As noted, the Frames are the first commercial product built to work with Bose's new audio augmented-reality platform. Unlike video-based AR platforms, Bose AR delivers audio feedback based on your GPS location and which way you're facing, thanks to a nine-axis head motion sensor in the sunglasses. In demos, Bose showed how apps could give you details about a particular building or landmark that you're facing. Instead of having to look at a screen, you could be walking around the world as you normally would and have a guide speak to you.
Bose has several partners working on apps, some of which should be available this spring or summer. It's also worth mentioning that additional features, such as the gesture controls that we previewed in an earlier article, might be added in the future.
For now, you can just use the Frames to stream audio and make and take calls. There's a little multifunction button near the temple of the right frame that allows you to turn the Frames on and off, skip tracks forward and back and answer and end calls. If you turn your glasses over and set them down for 2 seconds, they'll automatically turn off. Since there are no volume controls on the sunglasses, you'll have to use the controls on your device to adjust volume levels.
Battery life isn't great. Bose says that at average listening levels, they run up to 3.5 hours for playback and up to 12 hours on standby, and can be fully recharged in less than 2 hours using a proprietary pogo-pin cable that adheres magnetically. A pretty swanky protective case is included along with a cleaning cloth that's also a storage pouch for the proprietary charging cable -- don't lose the cable or you can't charge your glasses.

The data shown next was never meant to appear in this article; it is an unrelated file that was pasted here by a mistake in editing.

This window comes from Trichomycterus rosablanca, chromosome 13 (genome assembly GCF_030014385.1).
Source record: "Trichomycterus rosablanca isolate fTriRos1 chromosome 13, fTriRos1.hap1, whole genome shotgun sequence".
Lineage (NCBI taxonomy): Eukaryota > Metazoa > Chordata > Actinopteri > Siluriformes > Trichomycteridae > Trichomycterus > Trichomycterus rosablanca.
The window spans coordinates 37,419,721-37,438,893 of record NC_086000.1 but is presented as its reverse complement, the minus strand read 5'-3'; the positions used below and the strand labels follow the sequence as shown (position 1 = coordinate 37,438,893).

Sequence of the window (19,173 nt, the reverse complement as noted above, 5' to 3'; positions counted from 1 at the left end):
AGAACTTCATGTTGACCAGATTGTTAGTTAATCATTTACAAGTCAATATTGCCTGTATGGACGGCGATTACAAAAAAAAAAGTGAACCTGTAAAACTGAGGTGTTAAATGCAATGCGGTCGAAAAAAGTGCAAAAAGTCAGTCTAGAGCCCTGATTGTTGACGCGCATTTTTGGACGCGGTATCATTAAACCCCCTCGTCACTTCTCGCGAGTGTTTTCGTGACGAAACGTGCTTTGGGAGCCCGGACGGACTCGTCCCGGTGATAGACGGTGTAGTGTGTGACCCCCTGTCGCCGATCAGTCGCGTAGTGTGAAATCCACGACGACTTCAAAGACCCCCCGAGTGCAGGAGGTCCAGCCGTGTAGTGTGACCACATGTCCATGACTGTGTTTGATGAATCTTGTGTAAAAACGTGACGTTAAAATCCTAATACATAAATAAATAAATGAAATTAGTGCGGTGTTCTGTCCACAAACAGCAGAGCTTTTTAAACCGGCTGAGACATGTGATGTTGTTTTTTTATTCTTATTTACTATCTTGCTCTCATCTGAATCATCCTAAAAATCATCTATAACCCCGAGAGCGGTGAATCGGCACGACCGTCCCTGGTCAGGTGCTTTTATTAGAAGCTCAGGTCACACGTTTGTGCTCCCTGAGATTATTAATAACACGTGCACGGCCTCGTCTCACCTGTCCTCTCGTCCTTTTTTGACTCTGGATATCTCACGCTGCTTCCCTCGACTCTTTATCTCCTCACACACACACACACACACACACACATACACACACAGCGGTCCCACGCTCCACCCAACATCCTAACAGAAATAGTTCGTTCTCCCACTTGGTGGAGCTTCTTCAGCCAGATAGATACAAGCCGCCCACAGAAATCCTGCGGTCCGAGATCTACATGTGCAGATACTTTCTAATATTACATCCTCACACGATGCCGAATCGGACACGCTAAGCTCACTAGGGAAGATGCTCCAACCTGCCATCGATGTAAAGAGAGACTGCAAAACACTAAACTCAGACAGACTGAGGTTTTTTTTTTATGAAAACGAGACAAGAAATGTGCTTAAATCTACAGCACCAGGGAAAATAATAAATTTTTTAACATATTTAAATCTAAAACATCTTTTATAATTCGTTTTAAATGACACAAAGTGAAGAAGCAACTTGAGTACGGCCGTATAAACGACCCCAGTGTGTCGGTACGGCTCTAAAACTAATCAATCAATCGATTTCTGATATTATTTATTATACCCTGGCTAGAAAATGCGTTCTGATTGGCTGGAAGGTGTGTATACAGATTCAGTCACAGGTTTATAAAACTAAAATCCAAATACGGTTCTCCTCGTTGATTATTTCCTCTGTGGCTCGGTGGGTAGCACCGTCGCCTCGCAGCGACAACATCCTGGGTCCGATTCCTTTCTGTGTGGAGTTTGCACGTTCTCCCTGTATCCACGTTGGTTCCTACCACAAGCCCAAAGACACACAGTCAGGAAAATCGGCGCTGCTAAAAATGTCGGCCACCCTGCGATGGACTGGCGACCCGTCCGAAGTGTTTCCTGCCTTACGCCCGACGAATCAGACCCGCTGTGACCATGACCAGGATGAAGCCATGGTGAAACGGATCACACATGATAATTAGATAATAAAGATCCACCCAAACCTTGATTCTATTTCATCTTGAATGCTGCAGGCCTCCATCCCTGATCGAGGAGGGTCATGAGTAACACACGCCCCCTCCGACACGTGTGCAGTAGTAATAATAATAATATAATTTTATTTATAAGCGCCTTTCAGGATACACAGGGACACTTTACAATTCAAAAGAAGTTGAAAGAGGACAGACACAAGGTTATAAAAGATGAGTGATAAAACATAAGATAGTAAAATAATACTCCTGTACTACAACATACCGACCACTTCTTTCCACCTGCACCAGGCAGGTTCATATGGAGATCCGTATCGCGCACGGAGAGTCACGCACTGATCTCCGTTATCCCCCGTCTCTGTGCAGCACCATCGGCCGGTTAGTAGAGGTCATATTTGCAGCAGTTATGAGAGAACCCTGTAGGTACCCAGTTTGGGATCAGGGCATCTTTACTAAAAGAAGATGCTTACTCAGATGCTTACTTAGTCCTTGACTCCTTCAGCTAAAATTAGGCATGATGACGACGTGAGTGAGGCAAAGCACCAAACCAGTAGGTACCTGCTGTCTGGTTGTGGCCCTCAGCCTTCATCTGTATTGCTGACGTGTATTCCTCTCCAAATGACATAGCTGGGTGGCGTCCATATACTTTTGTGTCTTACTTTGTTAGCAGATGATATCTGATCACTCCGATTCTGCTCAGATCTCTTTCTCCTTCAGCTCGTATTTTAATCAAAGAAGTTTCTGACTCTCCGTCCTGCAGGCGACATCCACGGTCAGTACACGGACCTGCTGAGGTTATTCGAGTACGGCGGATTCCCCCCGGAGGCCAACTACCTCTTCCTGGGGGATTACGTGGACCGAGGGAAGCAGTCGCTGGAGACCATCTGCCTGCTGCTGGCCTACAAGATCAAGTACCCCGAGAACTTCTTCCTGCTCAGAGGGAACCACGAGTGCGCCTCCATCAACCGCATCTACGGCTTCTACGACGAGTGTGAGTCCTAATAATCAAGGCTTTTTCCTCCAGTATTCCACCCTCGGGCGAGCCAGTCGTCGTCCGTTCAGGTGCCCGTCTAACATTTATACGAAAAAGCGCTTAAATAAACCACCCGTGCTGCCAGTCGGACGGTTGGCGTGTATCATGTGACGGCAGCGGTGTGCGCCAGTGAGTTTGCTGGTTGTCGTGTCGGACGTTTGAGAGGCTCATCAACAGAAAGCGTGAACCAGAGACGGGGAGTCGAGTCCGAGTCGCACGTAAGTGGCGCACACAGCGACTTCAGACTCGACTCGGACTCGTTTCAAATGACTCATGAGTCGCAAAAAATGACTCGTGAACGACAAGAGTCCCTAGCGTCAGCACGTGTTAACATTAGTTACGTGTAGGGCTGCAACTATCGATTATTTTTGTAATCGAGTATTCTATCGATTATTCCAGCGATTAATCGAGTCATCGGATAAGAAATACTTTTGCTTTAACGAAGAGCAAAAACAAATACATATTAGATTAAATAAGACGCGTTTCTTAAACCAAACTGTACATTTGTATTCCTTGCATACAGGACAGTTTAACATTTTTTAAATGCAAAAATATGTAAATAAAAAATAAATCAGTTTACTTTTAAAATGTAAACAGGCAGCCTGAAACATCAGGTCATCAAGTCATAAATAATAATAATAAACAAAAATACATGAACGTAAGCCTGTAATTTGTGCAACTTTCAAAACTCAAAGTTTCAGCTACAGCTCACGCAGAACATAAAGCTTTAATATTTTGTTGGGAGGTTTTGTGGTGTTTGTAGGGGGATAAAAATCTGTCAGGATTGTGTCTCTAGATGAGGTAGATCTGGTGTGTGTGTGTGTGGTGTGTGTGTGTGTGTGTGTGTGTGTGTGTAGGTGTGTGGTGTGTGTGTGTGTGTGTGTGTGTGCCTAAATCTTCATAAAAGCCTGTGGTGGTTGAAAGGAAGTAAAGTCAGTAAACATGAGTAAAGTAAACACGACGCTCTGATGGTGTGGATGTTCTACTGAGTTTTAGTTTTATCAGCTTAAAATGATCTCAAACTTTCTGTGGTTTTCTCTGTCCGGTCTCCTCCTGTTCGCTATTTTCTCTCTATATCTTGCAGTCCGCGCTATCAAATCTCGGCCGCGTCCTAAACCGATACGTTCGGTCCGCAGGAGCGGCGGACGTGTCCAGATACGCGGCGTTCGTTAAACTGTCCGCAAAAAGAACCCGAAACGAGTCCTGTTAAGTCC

Alas, Bose doesn't yet offer prescription lenses for the Frames. But the lenses, which aren't polarized but seem pretty decent, do pop out and you could get a prescription lens on your own. The only issue is that you void the warranty if you pop the lenses out -- that's annoying.
While they don't offer a high degree of water resistance -- they're IPX2 certified -- Bose reps told me I'd be OK to run with them. Some Bose AR fitness apps are allegedly in the works (think guided workouts), and I could see people using them for running and biking and other pursuits where it's good to have your ears open so you can hear traffic and other sounds.
It's hard to completely assess the Frames without experiencing the upcoming AR features, but what I can say after experiencing their baseline features is that they're a compelling wearable that has a chance to shake up the audio market in the coming years.
Yes, they're a little expensive at $200 -- and they're not for everyone, particularly those who wear prescription glasses -- but companies like Oakley and Rayban don't have a problem charging $150 to $200 for sunglasses, and those models don't have high-tech motion sensors or micro speakers that pump out audio that sounds surprisingly decent.
Editor's note: We'll update the review and revisit the rating after the AR features are added.